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Ethiopia official labels Egyptian attack proposals over new Nile River dam ‘day dreaming’

June 6, 2013

By Associated Press, Published: June 5

ADDIS ABABA, Ethiopia — Egyptian officials tried to cool tensions with Ethiopia Wednesday over the new Nile River dam project by highlighting its “neighborliness” as the Ethiopian prime minister’s spokesman insisted that nothing would stop the dam from being completed upstream from Egypt, which is wholly dependent on Nile River water.

Egypt fears a diminished flow from Africa’s largest dam and hydropower station but Egyptian President Mohammed Morsi said Egypt respects Ethiopia and will not engage in any aggressive acts against the East African nation. Egyptian politicians had suggested the country should sabotage the project in a meeting with the president Monday.

Getachew Reda, a spokesman for Ethiopian Prime Minister Hailemariam Desalegn, said late Tuesday that Egyptian leaders in the past have unsuccessfully tried to destabilize Ethiopia.

Ethiopia a week ago started diverting the flow of the Nile toward the $4.2 billion hydroelectric plant dubbed the Grand Ethiopian Renaissance Dam. The project is about 20 percent complete.

“The Renaissance Dam is here to stay. It is advisable for all actors of the political establishment in Egypt to come to terms with this reality,” Getachew said in an interview.

Since Ethiopia announced it was going to build the dam in March 2011, it has insisted the water flow to Sudan and Egypt will not be affected. It has initiated a tripartite Egypt-Sudan-Ethiopia experts panel to study the impact of the dam.

The 10-man panel, which includes four international experts, submitted its report to the countries last weekend. Ethiopia’s Ministry of Water and Energy said the report concluded the dam “will not significantly affect” either Sudan or Egypt.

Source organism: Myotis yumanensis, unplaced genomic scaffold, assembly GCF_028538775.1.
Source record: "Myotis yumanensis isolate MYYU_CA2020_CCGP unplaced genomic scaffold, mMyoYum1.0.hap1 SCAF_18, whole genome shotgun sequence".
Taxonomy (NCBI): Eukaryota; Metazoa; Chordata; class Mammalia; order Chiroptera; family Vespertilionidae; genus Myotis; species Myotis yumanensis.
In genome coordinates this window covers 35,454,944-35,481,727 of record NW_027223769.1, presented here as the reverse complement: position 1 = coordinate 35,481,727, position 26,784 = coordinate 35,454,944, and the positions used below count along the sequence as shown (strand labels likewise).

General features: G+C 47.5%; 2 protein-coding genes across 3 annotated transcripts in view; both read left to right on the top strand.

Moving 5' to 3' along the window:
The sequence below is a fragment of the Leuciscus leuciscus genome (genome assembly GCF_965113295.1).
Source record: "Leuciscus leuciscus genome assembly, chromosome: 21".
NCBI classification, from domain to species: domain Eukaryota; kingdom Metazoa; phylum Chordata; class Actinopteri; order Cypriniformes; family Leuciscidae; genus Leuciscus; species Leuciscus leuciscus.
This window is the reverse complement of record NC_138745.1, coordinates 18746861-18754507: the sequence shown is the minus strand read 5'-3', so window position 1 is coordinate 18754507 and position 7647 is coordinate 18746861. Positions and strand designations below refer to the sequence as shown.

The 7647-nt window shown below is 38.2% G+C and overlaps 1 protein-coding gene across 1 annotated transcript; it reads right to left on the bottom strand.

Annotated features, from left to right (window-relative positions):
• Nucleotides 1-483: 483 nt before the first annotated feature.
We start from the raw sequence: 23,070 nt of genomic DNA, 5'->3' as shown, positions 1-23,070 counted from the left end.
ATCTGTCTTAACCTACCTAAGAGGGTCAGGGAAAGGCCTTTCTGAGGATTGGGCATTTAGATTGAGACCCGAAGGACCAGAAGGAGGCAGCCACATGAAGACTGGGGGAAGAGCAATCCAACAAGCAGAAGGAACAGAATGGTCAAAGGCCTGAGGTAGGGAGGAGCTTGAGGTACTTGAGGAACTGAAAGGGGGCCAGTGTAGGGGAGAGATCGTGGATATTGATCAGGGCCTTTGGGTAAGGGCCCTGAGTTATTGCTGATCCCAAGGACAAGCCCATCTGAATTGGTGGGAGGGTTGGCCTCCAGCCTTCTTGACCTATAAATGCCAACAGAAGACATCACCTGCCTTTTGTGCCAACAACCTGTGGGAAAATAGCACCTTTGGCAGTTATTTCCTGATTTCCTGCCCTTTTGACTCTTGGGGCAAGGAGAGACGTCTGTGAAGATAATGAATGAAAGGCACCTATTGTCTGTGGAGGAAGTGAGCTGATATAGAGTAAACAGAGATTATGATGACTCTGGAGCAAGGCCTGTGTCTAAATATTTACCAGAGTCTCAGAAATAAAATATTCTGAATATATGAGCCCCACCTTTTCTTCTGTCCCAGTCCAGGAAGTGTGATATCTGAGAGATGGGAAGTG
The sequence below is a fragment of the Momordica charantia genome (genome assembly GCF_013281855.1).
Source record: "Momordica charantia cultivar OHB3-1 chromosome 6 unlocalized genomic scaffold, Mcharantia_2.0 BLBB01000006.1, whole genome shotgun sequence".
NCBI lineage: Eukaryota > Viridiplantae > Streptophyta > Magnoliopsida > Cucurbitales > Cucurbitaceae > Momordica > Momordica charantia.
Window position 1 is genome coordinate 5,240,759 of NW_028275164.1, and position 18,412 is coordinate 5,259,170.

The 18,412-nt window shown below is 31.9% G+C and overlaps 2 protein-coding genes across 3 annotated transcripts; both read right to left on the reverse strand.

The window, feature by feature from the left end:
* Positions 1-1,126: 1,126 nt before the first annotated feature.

Egyptian political leaders on Monday met Morsi to discuss the report. Apparently unaware their discussion was being televised live, some of them proposed hostile acts including aiding rebels inside Ethiopia and destroying the dam itself. Ethiopian officials long have accused Egypt of backing anti-government rebels in Ethiopia. More than a dozen rebel groups exist in the East African nation, some wanting more autonomy, others a separate state.

“There are on the one hand people who still think that they can turn the clock back on Ethiopia’s development endeavors including of course the construction of the Renaissance Dam,” said Getachew. “Second you have people like President Mohammed Morsi, who according to the reports, said to have stressed that there is no point in trying to force Ethiopians, but the best solution would be to engage to Ethiopians.”

Experts estimate that already water-starved Egypt could lose as much as 20 percent of its water in the three to five years that it would take to fill the massive reservoir. Ethiopia diverted the course of the Blue Nile to make way for ongoing dam construction. The Blue Nile has its source in the Ethiopian mountains and is responsible for 85 percent of the water that reaches Egypt.

The live transmission of the politicians’ comments has kicked off an uproar in Egypt’s independent media, with many government critics saying that carrying the meeting live on TV has shown the extent of Morsi’s mismanagement of a national security issue.


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